Then I used the menu to tell the BD390 about my wireless system, which worked immediately.  I had remembered my secret security code okay, which made me feel good, since I’m forgetting so much now-a-days.  I then told the new LG player to update itself, which it did.  Again, a breeze.

After the update, I click over to the Netflix menu and the LG told me a 4 digit code to go enter at the Netflix web site.  I went back to my computer room, brought up Netflix, told them I was willing to spend $3 a month extra to add Blu-Ray discs to my queue, put in the code at /activate, added a few Blu-Ray titles to my growing queue and went back to the den to check on the BD390.  All the Play Now movies that were in my queue were now listed on my HDTV screen.  So I played the second episode from Star Trek, the original series, called “Charlie X.”  It was beautiful.  I’m thinking the Netflix streaming episode might have been from the newly re-mastered Blu-Ray episodes, but I don’t know for sure.  Netflix streamed perfectly and the video quality was excellent.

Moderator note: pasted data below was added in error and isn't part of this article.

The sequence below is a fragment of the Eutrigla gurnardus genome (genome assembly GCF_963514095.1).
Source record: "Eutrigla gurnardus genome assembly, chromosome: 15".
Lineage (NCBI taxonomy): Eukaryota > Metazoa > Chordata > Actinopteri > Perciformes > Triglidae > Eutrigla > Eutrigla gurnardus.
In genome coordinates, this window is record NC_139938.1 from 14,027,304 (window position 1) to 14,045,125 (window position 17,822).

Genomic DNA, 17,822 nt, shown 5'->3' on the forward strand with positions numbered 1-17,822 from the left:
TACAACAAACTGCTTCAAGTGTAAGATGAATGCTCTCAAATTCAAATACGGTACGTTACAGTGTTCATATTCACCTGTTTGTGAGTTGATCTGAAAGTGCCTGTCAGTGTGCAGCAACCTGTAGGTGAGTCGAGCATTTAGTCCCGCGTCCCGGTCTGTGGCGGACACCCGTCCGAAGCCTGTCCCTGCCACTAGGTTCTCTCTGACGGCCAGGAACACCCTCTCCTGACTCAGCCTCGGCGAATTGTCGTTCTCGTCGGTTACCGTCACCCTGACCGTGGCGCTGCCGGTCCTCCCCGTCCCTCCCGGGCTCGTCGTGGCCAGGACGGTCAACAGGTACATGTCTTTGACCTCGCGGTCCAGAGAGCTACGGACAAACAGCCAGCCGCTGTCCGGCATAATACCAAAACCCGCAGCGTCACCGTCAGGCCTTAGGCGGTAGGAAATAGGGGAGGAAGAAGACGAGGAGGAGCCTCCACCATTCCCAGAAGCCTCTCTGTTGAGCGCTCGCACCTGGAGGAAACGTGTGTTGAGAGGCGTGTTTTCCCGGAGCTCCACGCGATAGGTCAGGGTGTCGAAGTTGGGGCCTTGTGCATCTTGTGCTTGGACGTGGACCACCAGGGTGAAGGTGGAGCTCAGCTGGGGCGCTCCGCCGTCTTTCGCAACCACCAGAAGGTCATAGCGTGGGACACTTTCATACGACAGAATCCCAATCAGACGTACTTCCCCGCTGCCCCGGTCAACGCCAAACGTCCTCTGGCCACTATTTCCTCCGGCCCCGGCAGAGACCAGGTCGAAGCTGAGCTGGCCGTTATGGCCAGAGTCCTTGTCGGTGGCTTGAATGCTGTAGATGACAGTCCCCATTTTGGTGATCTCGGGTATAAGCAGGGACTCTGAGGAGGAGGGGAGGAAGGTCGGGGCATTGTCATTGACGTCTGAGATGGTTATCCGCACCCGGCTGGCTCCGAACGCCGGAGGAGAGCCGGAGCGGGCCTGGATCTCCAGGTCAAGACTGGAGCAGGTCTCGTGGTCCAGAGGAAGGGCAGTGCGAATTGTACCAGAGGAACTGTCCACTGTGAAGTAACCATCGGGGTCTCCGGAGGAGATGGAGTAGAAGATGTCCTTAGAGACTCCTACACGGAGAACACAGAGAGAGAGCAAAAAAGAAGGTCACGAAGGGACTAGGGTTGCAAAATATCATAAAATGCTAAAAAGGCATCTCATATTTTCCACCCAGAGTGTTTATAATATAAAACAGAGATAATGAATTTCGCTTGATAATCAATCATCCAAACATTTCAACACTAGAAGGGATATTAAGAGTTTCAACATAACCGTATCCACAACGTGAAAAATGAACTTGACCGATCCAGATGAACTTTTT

Many reviewers of the BD390 complained of having trouble setting up the media server.  I checked the menu and my Windows Media server was showing up, but it wouldn’t let me access it.  I took the computer install disc that came with the BD390 for Nero MediaHome 4 back to my computer room and installed it on my desktop with all my media files.  After a quick install the program scanned my computer for photos, videos and songs.  I went back to the den and found several folders of media, including 18,000  MP3 songs.  This was under the Nero MediaHome 4 server.  Still couldn’t get into Windows Media server that was also listed – I had two media servers in the menu now.